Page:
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Follow the Fleet [Import]

4.6 out of 5 stars 16 customer reviews

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Product Details

  • Actors: Fred Astaire, Ginger Rogers, Randolph Scott, Harriet Hilliard, Astrid Allwyn
  • Directors: Friz Freleng, Joseph Henabery, Mark Sandrich
  • Writers: Allan Scott, Dorothy Yost, Dwight Taylor, Hubert Osborne, Lew Lipton
  • Format: Black & White, Closed-captioned, DVD-Video, Original recording remastered, Subtitled, NTSC, Import
  • Language: English
  • Subtitles: English, Spanish, French
  • Region: Region 1 (US and Canada This DVD will probably NOT be viewable in other countries. Read more about DVD formats.)
  • Aspect Ratio: 1.33:1
  • Number of discs: 1
  • MPAA Rating: UNRATED
  • Studio: Turner Home Ent
  • Release Date: Aug. 16 2005
  • Run Time: 110 minutes
  • Average Customer Review: 4.6 out of 5 stars 16 customer reviews
  • ASIN: B0009NSCQ2
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Product Description

Product Description

A song and dance man joins the Navy with a pal and meets two sisters in need of help.
Genre: Musicals
Rating: NR
Release Date: 16-AUG-2005
Media Type: DVD


Of the nine films Fred Astaire and Ginger Rogers completed for RKO Pictures, Follow the Fleet falls short of the top echelon. Coming between series peaks Top Hat and Swing Time, Fleet repeats the mistake (à la Flying Down to Rio and Roberta) of casting Fred and Ginger as the comic couple, while the romantic roles went to Randolph Scott and Harriet Hilliard (before she went on to fame with her husband, Ozzie Nelson, in Ozzie and Harriet). Fred puts down his top hat to become sailor Bake Baker (yet another of his alliterative screen names), while Ginger plays old flame Sherry Martin. The two are reunited when Fred takes shore leave in San Francisco, and soon their efforts turn to helping Ginger's sister Connie (Hilliard) land Fred's shipmate Bilge (Scott). (Look for Lucille Ball and Betty Grable in small roles.) Too much screen time is spent on Hilliard and Scott, but Fred and Ginger make up for it with plenty of laughs and some classic musical numbers, and Irving Berlin's score is one of the best of the series, with cunning lyrics and melodies that linger in the memory. Highlights include Fred and Ginger in a dance contest, a Ginger solo tap number, and "I'm Putting All My Eggs in One Basket," their best comic dance. The pièce de résistance is "Let's Face the Music and Dance," a show within a show in which Fred and Ginger don their customary evening formals. Effortlessly flowing from pantomime to song to dance, this sublime piece of storytelling is one of Fred and Ginger's defining moments. --David Horiuchi --This text refers to an out of print or unavailable edition of this title.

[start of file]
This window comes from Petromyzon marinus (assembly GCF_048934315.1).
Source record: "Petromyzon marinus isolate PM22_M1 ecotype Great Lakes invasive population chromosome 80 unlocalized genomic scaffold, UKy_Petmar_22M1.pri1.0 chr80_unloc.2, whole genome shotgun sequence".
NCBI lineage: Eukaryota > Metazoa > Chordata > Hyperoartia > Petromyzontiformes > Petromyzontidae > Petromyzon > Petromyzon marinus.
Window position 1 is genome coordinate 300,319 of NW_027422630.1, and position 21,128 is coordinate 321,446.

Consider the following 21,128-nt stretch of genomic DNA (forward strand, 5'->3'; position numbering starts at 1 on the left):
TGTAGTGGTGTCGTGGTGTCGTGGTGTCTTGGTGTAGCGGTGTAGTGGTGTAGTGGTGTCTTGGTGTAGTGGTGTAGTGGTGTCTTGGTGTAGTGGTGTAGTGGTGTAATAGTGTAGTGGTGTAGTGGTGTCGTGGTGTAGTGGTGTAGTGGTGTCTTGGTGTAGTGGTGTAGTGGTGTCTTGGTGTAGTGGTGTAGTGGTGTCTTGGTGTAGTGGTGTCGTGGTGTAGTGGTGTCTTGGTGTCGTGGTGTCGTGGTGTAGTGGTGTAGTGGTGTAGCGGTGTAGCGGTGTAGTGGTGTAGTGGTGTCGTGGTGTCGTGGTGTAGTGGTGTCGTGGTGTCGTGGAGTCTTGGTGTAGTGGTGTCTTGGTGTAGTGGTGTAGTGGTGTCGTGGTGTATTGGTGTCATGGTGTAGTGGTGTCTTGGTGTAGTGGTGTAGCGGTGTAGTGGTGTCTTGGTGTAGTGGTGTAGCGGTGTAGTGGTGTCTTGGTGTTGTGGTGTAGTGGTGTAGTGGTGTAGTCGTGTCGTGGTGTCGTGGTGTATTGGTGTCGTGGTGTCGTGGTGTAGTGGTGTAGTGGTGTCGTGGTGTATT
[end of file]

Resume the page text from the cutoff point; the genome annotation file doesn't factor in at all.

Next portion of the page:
Customer Reviews

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Top Customer Reviews

Format: VHS Tape
"Follow the Fleet", the fifth movie in the Fred and Ginger RKO series, will always remain an enjoyable movie, worthy of atleast 4 stars, but it does have a few bad points to it, which would obviously be better off without. Another one Directed by Mark Sandrich. Released in 1936.
The basic plot of the story is, Bake (Fred Astaire) and Bilge (Randolph Scott) are two sailors, who's fleet has just stopped off in San Francisco. Bake goes to see his old dancing partner, Sherry (Ginger Rogers), and tries to get into working again, but he, throughout the film, keeps on ruining his chances, and making her lose jobs -- by accident. Bilge finds himself meeting up with Sherry's sister, Connie (Harriet Hilliard), which brings about an annoying, and unwanted romance story between the two of them, which isn't working out too well, since Connie is more keen on ideas of marriage, whereas Bilge can't keep away from other women.